Contraindications: Severe renal function impairment with azotemia or oliguria, postoperatively before urine flow has been reestablished. Crush syndrome, Addison's disease, hyperkalemia from any cause, anuria, heat cramps, acute dehydration, severe hemolytic reactions, adynamia episodica hereditaria, clients receiving potassium-sparing diuretics or aldosterone-inhibiting drugs. Solid dosage forms in clients in whom there is a reason for delay or arrest in passage of tablets through the GI tract.

Special Concerns: Safety during lactation and in children has not been established. Geriatric clients are at greater risk of developing hyperkalemia due to age-related changes in renal function. Administer with caution in the presence of cardiac and renal disease. Potassium loss is often accompanied by an obligatory loss of chloride resulting in hypochloremic metabolic alkalosis; thus, the underlying cause of the potassium loss should be treated.

Side Effects: Hypokalemia. C NS: Dizziness, mental confusion. CV: Arrhythmias; weak, irregular pulse; hypotension, heart block ECG abnormalities, cardiac arrest. GI: Abdominal distention, anorexia, N&V, Neuromuscular: Weakness, paresthesia of extremities, flaccid paralysis, areflexia, muscle or respiratory paralysis weakness and heaviness of legs. Other: Malaise.
Hyperkalemia. C V: Bradycardia, then tachycardia, cardiac arrest. GI: N&V, diarrhea, abdominal cramps, GI bleeding or obstruction. Ulceration or perforation of the small bowel from enteric-coated potassium chloride tablets. GU: Oliguria, anuria. Neuromuscular: Weakness, tingling, paralysis. Other: Skin rashes, hyperkalemia.
Effects due to solution or IV technique used. Fever, infection at injection site, venous thrombosis, phlebitis extending from injection site, extravasation, venospasm, hypervolemia, hyperkalemia.

Overdose Management: Symptoms: Mild (5.5-6.5 mEq/L) to moderate (6.5-8 mEq/L) hyperkalemia (may be asymptomatic except for ECG changes). ECG changes include progression in height and peak of T waves, lowering of the R wave, decreased amplitude and eventually disappearance of P waves, prolonged PR interval and QRS complex, shortening of the QT interval, ventricular fibrillation, death. Muscle weakness that may progress to flaccid quadriplegia and respiratory failure although dangerous cardiac arrhythmias usually occur before onset of complete paralysis. Treatment (plasma potassium levels greater than 6.5 mEq/L): All measures must be monitored by ECG. Measures consist of actions taken to shift potassium ions from plasma into cells by: Sodium bicarbonate: IV infusion of 50-100 mEq over period of 5 min. May be repeated after 10-15 minutes if ECG abnormalities persist. Glucose and insulin: IV infusion of 3 g glucose to 1 unit regular insulin to shift potassium into cells. Calcium gluconate--or other calcium salt (only for clients not on digitalis or other cardiotonic glycosides): IV infusion of 0.5-1 g (5-10 mL of a 10% solution) over period of 2 min. Dosage may be repeated after 1-2 min if ECG remains abnormal. When ECG is approximately normal, the excess potassium should be removed from the body by administration of polystyrene sulfonate, hemodialysis or peritoneal dialysis (clients with renal insufficiency), or other means. Sodium polystyrene sulfonate, hemodialysis, peritoneal dialysis: To remove potassium from the body.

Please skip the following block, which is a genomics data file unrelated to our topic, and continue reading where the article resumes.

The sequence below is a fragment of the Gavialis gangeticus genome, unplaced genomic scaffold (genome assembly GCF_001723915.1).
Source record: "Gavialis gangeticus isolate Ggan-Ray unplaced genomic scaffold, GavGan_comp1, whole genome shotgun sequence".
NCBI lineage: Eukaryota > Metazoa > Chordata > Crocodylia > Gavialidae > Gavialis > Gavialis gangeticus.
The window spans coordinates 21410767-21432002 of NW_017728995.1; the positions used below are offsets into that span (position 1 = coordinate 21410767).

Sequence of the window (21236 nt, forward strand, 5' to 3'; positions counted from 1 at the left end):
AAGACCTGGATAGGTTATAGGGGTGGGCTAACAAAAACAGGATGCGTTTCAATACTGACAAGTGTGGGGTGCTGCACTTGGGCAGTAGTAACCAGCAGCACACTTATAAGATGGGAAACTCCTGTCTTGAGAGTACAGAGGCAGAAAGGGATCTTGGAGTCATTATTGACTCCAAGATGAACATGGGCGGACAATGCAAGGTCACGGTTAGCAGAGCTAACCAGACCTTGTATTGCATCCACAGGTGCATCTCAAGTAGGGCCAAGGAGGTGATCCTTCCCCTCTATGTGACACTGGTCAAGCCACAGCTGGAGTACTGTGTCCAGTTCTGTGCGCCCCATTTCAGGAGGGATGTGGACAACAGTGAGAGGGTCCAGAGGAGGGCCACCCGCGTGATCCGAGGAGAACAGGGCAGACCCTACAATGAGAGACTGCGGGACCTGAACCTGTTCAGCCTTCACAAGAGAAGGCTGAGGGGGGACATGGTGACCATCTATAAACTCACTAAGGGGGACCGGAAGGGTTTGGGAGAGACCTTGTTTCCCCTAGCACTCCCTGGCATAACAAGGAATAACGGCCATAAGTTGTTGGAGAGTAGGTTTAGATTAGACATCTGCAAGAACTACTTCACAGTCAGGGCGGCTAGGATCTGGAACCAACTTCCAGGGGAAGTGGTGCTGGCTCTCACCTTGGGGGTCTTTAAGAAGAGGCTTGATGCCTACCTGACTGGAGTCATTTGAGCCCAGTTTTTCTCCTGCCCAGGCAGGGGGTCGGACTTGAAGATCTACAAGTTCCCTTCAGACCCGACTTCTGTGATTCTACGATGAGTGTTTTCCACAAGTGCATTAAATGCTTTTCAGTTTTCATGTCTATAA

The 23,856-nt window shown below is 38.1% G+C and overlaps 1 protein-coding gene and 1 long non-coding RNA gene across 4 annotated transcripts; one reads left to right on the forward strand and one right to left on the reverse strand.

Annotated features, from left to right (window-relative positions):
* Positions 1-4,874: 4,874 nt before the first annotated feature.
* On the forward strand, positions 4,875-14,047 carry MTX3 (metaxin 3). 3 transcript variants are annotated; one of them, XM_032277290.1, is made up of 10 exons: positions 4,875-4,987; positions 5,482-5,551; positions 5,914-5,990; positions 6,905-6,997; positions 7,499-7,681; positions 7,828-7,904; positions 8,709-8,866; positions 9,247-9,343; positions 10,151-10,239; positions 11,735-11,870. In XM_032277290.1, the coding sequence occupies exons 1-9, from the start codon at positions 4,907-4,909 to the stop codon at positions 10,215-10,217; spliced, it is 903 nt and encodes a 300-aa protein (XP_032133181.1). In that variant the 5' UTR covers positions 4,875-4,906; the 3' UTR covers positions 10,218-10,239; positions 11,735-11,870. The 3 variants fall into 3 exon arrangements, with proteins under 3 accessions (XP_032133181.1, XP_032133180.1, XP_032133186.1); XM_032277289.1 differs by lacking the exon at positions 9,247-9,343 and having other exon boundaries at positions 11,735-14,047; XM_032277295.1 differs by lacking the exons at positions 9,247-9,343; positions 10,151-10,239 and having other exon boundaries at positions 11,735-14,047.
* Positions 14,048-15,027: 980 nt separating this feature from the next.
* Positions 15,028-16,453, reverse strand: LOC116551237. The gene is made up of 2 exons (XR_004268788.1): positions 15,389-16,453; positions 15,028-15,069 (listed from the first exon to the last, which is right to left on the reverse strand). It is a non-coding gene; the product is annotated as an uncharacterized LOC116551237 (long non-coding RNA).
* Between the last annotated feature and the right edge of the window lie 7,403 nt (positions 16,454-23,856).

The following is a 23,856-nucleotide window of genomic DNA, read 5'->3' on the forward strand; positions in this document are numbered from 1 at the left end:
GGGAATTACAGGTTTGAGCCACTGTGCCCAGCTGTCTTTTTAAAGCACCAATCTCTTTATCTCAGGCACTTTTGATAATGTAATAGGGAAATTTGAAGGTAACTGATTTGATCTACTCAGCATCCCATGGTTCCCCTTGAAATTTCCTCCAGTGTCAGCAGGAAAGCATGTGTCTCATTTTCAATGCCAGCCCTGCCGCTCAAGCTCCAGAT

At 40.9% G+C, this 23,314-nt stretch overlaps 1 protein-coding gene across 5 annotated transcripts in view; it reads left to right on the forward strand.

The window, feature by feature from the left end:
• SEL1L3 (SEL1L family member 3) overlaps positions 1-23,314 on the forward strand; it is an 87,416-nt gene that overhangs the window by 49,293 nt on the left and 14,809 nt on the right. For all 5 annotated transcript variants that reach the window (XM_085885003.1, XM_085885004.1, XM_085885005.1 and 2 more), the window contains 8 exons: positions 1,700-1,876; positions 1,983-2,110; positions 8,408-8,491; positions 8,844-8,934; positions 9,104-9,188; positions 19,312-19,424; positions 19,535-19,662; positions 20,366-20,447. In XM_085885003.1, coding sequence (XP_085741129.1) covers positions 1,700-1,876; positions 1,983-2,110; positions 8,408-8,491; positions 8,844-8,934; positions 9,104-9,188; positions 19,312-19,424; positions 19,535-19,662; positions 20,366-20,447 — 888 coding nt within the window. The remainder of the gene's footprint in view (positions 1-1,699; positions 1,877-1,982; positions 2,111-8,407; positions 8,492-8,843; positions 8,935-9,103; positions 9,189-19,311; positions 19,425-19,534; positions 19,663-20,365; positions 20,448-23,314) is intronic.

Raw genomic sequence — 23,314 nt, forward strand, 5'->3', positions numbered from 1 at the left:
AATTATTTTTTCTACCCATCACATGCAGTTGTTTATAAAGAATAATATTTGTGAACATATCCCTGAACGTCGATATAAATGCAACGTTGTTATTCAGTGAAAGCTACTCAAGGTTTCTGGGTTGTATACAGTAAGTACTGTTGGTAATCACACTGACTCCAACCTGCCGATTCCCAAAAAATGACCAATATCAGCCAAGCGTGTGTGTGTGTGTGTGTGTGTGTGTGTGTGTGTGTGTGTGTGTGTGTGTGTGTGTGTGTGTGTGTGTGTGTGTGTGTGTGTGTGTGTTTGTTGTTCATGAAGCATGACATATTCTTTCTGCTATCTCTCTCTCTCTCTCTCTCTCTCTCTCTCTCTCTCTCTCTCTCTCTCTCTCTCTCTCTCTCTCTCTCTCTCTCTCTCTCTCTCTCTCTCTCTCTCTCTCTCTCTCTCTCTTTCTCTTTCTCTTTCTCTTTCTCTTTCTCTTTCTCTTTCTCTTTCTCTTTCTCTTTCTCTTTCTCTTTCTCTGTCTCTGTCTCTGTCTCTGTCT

Drug Interactions: ACE inhibitors / May cause potassium retention hyperkalemia Digitalis glycosides / Cardiac arrhythmias Potassium-sparing diuretics / Severe hyperkalemia with possibility of cardiac arrhythmias or arrest

How Supplied: Potassium acetate, parenteral: Injection: 2 mEq/mL, 4 mEq/mL; Potassium acetate, potassium bicarbonate, and potassium citrate: Liquid: 45 mEq/15 mL; Potassium bicarbonate: Tablet, effervescent: 25 mEq, 650 mg; Potassium bicarbonate and potassium citrate: Tablet, effervescent: 25 mEq; Potassium bicarbonate and potassium chloride: Granule for reconstitution: 20 mEq; Tablet, effervescent: 25 mEq, 50 mEq; Potassium chloride: Capsule, extended release: 8 mEq, 10 mEq; Injection: 1.5 mEq/mL, 2 mEq/mL, 10 mEq/50 mL, 10 mEq/100 mL, 20 mEq/50 mL, 20 mEq/100 mL, 30 mEq/100 mL, 40 mEq/100 mL, 100 mEq/L, 200 mEq/L; Liquid: 20 mEq/15 mL, 30 mEq/15 mL, 40 mEq/15 mL; Powder for reconstitution: 20 mEq, 25 mEq, 200 mEq; Tablet: 180 mg; Tablet, extended release: 8 mEq, 10 mEq, 20 mEq; Potassium gluconate: Elixir: 20 mEq/15 mL; Tablet: 486 mg, 500 mg, 550 mg, 595 mg, 610 mg, 620 mg; Tablet, extended release: 595 mg; Potassium gluconate and potassium citrate: Liquid: 20 mEq/15 mL

Dosage
Highly individualized. Oral administration is preferred because the slow absorption from the GI tract prevents sudden, large increases in plasma potassium levels. Dosage is usually expressed as mEq/L of potassium. The bicarbonate, chloride, citrate, and gluconate salts are usually administered PO. The chloride, acetate, and phosphate may be administered by slow IV infusion.
?IV Infusion Serum K less than 2.0 mEq/L.
400 mEq/day at a rate not to exceed 40 mEq/hr. Use a maximum concentration of 80 mEq/L.
Serum K more than 2.5 mEq/L.
200 mEq/day at a rate not to exceed 20 mEq/hr. Use a maximum concentration of 40 mEq/L.
Pediatric: Up to 3 mEq potassium/kg (or 40 mEq/m 2) daily. Adjust the volume administered depending on the body size.
?Effervescent Granules, Effervescent Tablets, Elixir, Extended-Release Capsules, Extended Release Granules, Extended-Release Tablets, Oral Solution, Powder for Oral Solution, Tablets Prophylaxis of hypokalemia.
16-24 mEq/day.
Potassium depletion.
40-100 mEq/day.
NOTE: Usual dietary intake of potassium is 40-250 mEq/day.
For clients with accompanying metabolic acidosis, use an alkalizing potassium salt (potassium bicarbonate, potassium citrate, or potassium acetate).